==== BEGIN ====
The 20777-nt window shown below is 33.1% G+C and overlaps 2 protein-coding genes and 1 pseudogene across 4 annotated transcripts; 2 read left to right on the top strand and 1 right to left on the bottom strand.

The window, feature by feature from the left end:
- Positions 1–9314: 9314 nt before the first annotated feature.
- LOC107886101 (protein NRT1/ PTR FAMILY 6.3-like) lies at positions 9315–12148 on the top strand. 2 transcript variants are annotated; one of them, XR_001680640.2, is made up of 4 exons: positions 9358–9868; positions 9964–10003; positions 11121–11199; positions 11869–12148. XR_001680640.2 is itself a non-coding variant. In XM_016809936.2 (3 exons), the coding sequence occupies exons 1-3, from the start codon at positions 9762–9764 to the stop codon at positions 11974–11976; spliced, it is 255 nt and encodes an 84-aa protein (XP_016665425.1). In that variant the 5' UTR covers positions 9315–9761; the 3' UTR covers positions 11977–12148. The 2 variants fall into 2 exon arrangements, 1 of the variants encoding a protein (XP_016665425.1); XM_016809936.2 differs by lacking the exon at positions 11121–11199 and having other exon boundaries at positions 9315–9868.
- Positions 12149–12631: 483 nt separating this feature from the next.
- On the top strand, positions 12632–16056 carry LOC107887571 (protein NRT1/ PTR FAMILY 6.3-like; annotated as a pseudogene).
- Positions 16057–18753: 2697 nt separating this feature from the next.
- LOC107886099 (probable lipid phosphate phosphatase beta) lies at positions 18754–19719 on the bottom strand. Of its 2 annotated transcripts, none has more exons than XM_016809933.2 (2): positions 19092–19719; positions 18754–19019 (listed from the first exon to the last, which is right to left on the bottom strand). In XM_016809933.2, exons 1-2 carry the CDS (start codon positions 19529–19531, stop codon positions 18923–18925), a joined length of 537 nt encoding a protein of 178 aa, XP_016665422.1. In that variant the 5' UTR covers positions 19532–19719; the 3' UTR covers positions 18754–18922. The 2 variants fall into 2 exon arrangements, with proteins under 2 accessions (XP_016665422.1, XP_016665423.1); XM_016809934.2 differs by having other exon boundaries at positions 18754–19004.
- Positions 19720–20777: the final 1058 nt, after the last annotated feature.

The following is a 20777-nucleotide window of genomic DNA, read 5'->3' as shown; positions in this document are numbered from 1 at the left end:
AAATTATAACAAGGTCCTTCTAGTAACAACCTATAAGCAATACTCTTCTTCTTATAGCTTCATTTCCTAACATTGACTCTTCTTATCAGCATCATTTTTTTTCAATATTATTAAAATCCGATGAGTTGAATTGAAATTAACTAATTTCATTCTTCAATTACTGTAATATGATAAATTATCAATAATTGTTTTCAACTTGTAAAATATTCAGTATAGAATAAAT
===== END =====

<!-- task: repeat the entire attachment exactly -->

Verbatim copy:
The 20777-nt window shown below is 33.1% G+C and overlaps 2 protein-coding genes and 1 pseudogene across 4 annotated transcripts; 2 read left to right on the top strand and 1 right to left on the bottom strand.

The window, feature by feature from the left end:
- Positions 1–9314: 9314 nt before the first annotated feature.
- LOC107886101 (protein NRT1/ PTR FAMILY 6.3-like) lies at positions 9315–12148 on the top strand. 2 transcript variants are annotated; one of them, XR_001680640.2, is made up of 4 exons: positions 9358–9868; positions 9964–10003; positions 11121–11199; positions 11869–12148. XR_001680640.2 is itself a non-coding variant. In XM_016809936.2 (3 exons), the coding sequence occupies exons 1-3, from the start codon at positions 9762–9764 to the stop codon at positions 11974–11976; spliced, it is 255 nt and encodes an 84-aa protein (XP_016665425.1). In that variant the 5' UTR covers positions 9315–9761; the 3' UTR covers positions 11977–12148. The 2 variants fall into 2 exon arrangements, 1 of the variants encoding a protein (XP_016665425.1); XM_016809936.2 differs by lacking the exon at positions 11121–11199 and having other exon boundaries at positions 9315–9868.
- Positions 12149–12631: 483 nt separating this feature from the next.
- On the top strand, positions 12632–16056 carry LOC107887571 (protein NRT1/ PTR FAMILY 6.3-like; annotated as a pseudogene).
- Positions 16057–18753: 2697 nt separating this feature from the next.
- LOC107886099 (probable lipid phosphate phosphatase beta) lies at positions 18754–19719 on the bottom strand. Of its 2 annotated transcripts, none has more exons than XM_016809933.2 (2): positions 19092–19719; positions 18754–19019 (listed from the first exon to the last, which is right to left on the bottom strand). In XM_016809933.2, exons 1-2 carry the CDS (start codon positions 19529–19531, stop codon positions 18923–18925), a joined length of 537 nt encoding a protein of 178 aa, XP_016665422.1. In that variant the 5' UTR covers positions 19532–19719; the 3' UTR covers positions 18754–18922. The 2 variants fall into 2 exon arrangements, with proteins under 2 accessions (XP_016665422.1, XP_016665423.1); XM_016809934.2 differs by having other exon boundaries at positions 18754–19004.
- Positions 19720–20777: the final 1058 nt, after the last annotated feature.

The following is a 20777-nucleotide window of genomic DNA, read 5'->3' as shown; positions in this document are numbered from 1 at the left end:
AAATTATAACAAGGTCCTTCTAGTAACAACCTATAAGCAATACTCTTCTTCTTATAGCTTCATTTCCTAACATTGACTCTTCTTATCAGCATCATTTTTTTTCAATATTATTAAAATCCGATGAGTTGAATTGAAATTAACTAATTTCATTCTTCAATTACTGTAATATGATAAATTATCAATAATTGTTTTCAACTTGTAAAATATTCAGTATAGAATAAAT